Biden’s proposals include universal preschool and two years of tuition-free community college and training programs. He also seeks to make public colleges, historically Black colleges and universities, and minority-serving institutions tuition-free for families making less than $125,000. Biden’s plan includes canceling $10,000 of every American’s student debt and revising the current loan repayment system.
What you should do: With the likely challenges of funding this program, we suggest families continue to plan to manage the majority of these costs on their own.
4. Cost of Health Care
Biden seeks to defend the Affordable Care Act from legal and congressional challenges and build upon the law. He intends to expand premium subsidies on the ACA exchanges to include people making more than 400% of the federal poverty level. He does not support Medicare for All, but he does back a public plan option similar to Medicare that would be available on the ACA insurance exchanges.
What you should do: We advise that investors optimize their financial plans to anticipate medical expenses during retirement. Healthcare costs vary widely based on your current health and health risks, as well as your location, age at retirement, Medicare coverage options, income levels, and employer-offered health insurance subsidies for retirement.
5. Pandemic Recovery and Stimulus Checks
Biden has an eight-part plan to help the economy fully reopen. He vows to provide additional stimulus checks to families but has not given specifics on amounts, eligibility or timeline.
What you should do: In order to weather the ongoing uncertainty of the coronavirus, we recommend that you build up an emergency savings fund that would cover three to six months of your average monthly spending. If you don’t have an emergency fund, or yours has been depleted, make sure you fully understand the ramification of taking funds from investment accounts. Also, for whatever fund you do have, we generally suggest keeping it in cash – be sure to keep your cash secure and flexible.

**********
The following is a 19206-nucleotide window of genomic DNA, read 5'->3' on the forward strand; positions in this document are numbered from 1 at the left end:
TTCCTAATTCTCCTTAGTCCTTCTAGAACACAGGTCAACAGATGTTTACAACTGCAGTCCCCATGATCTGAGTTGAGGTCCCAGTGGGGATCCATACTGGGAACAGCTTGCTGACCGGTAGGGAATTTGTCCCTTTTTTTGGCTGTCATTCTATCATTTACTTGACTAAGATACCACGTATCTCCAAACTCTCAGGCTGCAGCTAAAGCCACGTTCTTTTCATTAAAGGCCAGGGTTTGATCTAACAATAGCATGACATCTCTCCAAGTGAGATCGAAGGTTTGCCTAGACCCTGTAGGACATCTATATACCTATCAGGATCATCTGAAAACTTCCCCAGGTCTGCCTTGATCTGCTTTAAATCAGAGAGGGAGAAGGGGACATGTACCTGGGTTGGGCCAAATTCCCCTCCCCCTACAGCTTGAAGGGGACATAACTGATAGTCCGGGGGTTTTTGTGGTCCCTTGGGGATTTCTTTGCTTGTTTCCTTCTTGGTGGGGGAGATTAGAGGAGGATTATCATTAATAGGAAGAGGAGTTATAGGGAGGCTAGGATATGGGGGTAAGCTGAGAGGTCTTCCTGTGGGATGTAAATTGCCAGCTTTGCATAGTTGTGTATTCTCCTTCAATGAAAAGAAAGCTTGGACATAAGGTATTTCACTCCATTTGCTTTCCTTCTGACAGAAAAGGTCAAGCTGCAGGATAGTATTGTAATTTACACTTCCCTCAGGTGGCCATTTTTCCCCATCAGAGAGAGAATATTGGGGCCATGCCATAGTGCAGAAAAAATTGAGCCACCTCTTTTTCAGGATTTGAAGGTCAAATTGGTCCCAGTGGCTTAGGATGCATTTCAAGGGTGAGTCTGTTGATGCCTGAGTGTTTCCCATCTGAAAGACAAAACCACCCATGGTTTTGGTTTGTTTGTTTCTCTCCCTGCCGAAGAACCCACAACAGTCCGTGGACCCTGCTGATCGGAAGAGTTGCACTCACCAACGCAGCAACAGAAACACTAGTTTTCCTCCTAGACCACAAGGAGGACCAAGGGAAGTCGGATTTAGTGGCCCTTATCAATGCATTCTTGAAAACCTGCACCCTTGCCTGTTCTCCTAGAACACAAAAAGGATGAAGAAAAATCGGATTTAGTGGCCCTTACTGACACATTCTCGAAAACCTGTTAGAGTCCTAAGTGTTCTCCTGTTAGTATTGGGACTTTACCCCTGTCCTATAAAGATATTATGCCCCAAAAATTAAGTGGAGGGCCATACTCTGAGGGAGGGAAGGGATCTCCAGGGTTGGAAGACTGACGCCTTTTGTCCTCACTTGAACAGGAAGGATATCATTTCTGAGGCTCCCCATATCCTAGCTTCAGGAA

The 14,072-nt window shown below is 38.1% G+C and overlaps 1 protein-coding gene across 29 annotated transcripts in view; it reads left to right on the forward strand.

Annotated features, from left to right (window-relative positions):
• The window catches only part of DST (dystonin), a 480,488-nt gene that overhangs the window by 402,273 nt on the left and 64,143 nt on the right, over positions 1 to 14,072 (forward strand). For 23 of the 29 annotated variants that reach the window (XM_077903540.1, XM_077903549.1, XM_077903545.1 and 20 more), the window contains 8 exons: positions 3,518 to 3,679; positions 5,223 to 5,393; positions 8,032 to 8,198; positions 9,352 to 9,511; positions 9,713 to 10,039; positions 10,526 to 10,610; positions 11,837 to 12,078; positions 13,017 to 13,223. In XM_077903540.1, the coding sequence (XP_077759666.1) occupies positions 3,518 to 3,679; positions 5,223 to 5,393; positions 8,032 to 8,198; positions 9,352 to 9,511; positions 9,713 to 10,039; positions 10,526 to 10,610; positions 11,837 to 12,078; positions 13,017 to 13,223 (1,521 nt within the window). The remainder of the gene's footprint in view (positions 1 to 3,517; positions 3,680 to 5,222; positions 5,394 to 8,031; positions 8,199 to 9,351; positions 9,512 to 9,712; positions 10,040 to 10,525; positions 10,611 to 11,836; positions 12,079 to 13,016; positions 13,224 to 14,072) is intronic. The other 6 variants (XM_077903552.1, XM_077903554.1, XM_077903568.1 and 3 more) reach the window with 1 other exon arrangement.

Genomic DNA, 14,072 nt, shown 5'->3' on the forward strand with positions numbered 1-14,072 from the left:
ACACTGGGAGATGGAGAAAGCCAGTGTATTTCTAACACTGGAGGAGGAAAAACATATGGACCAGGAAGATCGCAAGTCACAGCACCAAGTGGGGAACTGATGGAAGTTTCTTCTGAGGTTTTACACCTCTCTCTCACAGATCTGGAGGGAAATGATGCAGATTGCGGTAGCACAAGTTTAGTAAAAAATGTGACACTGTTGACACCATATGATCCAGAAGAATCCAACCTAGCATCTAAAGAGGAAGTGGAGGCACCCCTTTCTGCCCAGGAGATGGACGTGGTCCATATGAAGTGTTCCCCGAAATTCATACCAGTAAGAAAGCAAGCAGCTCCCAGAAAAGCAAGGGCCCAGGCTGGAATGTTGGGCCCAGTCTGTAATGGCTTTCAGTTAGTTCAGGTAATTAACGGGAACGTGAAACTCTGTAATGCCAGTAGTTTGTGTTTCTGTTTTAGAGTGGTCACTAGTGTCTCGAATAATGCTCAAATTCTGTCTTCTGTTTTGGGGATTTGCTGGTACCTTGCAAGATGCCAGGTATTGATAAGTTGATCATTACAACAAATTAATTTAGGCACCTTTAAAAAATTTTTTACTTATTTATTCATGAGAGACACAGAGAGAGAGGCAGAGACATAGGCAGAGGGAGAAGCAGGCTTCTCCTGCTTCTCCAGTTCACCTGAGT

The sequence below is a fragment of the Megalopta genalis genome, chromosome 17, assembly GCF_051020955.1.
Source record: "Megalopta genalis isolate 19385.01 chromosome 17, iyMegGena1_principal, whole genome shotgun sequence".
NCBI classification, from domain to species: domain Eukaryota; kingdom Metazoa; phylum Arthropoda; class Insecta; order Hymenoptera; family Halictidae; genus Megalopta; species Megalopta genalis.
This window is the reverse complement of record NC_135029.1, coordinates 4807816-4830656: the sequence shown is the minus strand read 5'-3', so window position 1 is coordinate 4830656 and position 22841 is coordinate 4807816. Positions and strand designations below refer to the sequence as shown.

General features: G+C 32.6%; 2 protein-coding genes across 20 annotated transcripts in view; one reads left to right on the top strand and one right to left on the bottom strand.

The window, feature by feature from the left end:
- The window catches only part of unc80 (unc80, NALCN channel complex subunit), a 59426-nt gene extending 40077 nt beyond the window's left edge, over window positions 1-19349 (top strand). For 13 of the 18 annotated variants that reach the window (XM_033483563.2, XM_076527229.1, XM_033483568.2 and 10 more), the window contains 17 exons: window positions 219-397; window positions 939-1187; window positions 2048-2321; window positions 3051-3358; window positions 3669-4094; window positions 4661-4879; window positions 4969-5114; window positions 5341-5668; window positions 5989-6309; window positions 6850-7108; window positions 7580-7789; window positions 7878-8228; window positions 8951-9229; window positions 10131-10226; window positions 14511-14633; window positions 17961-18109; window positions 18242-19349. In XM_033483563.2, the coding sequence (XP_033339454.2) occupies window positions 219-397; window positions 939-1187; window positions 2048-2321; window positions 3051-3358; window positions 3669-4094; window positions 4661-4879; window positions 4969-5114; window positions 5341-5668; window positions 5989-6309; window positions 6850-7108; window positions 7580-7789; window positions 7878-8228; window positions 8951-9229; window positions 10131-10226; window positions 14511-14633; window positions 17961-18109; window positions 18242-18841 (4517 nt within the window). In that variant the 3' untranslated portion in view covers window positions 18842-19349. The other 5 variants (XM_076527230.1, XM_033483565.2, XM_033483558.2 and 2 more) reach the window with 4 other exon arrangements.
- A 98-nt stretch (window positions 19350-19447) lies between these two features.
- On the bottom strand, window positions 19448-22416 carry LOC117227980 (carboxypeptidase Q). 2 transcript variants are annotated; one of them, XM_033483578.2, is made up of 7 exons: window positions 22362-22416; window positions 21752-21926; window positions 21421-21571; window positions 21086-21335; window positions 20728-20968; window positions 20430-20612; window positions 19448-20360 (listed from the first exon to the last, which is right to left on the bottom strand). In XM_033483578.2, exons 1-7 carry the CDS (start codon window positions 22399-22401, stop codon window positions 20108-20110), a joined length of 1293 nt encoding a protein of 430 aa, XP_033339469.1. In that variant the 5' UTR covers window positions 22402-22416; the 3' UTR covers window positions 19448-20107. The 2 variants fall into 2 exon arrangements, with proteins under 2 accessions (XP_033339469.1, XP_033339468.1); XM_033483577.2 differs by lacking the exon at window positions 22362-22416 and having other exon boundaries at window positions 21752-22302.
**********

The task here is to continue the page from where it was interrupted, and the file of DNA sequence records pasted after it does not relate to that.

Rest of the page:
Creating A Financial Plan That Withstands Political Change
2020 has continued to reinforce the benefits of a personalized investment strategy designed for success over full economic cycles. Market timing, or betting on specific stocks based around things like the virus, sector bubbles, and the new presidency face difficult odds. Staying diversified and controlling the controllable may not always feel exciting, but it minimizes mistakes and provides you with the best chances for success in the long run. The best thing to do as an investor is make sure you have a sound, long-term investment strategy. Then just stick to it.
As we move toward the presidential inauguration and the nation continues to work through the COVID-19 pandemic, markets will continue to react. On top of caring about broad political issues that affect our quality of life, it’s just as important to care about the improvements we have the power to make in our daily lives. For those of us lucky enough to be thinking towards the future, things like finally starting that retirement plan, paying down debt, or improving spending habits will make a dramatic difference in the long-term.